OA in the joints of the fingers can cause pain, swelling and, over time, the formation of bony shoots (spurs) in these joints. If the spurs are formed in the joints of the end of the fingers, they are called Heberden nodules. If they appear in the joints of the center of the fingers, they are called Bouchard's nodules. You may notice redness, swelling, tenderness, and pain in the affected joint, especially during the initial stage of OA when these nodules are forming. These nodules can cause pain in the joints of the fingers and make them look thicker. Activities that require fine movements of your fingers, such as pinching, can be difficult.

OA OF THE FEET

If OA affects your feet, you may feel pain and tenderness in the large joint at the base of the big toe. Wearing tight shoes or high heels can make the pain worse.

OA OF THE SPINAL COLUMN

Chronic disc dislocation of the spine and the bony outbreak that this entails can cause stiffness and pain in the neck and lower back. In addition, it could exert additional pressure on the nerves of the spine. This is commonly known as contracture. You may feel pain in your neck, shoulder, arm, lower back, or even your legs . When OA affects the nerves of the spine, it may manifest as weakness or numbness in the arms or legs.

Differences between osteoarthritis and rheumatoid arthritis

Some confuse osteoarthritis with rheumatoid arthritis . As you will see below, these are very different diseases. Some people may have osteoarthritis and rheumatoid arthritis at the same time.

It is also possible that some confuse osteoarthritis with osteoporosis. Both diseases focus on problems with the bones (literally, osteo means bone), but they are not the same. Osteoporosis causes bones to lose mass and become brittle, which can lead to painful fractures.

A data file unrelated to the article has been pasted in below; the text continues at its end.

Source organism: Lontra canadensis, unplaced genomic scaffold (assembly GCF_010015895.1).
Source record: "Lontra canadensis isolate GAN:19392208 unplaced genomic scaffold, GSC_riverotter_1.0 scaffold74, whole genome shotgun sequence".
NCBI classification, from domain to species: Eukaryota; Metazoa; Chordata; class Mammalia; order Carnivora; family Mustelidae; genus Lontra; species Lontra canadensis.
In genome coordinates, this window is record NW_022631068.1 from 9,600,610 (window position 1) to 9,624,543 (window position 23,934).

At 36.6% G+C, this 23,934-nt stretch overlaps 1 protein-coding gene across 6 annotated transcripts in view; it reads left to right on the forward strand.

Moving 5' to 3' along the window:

Osteoarthritis

  • Usually begins after 40 years.
  • It affects approximately 27 million adults in this country.
  • It usually develops slowly over many years.
  • It affects some joints and can occur on both sides of the body.
  • Redness, warmth and swelling are usually minimal. Morning stiffness is frequent and may be severe, but brief (less than 30 minutes).
  • It usually affects only certain joints, such as those of the hands, hips, knees and spine. Rarely affects the wrists, elbows or ankles, except as a result of an injury.
  • Does not cause a generalized feeling of illness.

Rheumatoid arthritis

  • Usually begins between 30 and 60 years.
  • It affects approximately 1.5 million adults in this country.
  • It can develop suddenly, in weeks or months.
  • It usually affects many joints, but it often starts in the small joints on both sides of the body.
  • Causes redness, warmth, swelling and morning stiffness in the joints (which often lasts for hours).
  • Affects many joints, such as wrists, elbows, shoulders, hips, knees and ankles.
  • It usually causes a general feeling of illness and fatigue, as well as weight loss.

How is it diagnosed?

Your doctor usually diagnoses osteoarthritis based on your medical history and a physical examination. However, your doctor may also recommend additional procedures, such as x-rays , that will help confirm the diagnosis, eliminate other causes of pain, and determine the extent of damage to the joints. Joint aspiration, a procedure through which the fluid is removed from the affected joints for examination, could also be used to rule out other diseases.

Treatment options

A good treatment program can help reduce joint pain and stiffness, improve joint movement, and increase your ability to carry out daily activities. A plan will be designed exclusively for you, which should include a combination of physical and / or occupational therapy , gentle aerobic exercise , weight management , patient education and medication. If these measures do not produce results, consideration could be given to the surgical intervention .

Your treatment program will depend on the severity of your illness, the affected joints, the type of symptoms and other medical problems. Your age, occupation and daily activities will also be taken into account. You will work in collaboration with your doctor and other health professionals, such as physical and occupational therapists, in order to ensure that the program meets your needs.

Photo Gallery

more

Contact Us

  • National Institute Of Arthritis
    E-5 Bali Nagar,
    New Delhi - 110015
  • Mobile No : +91-9810315395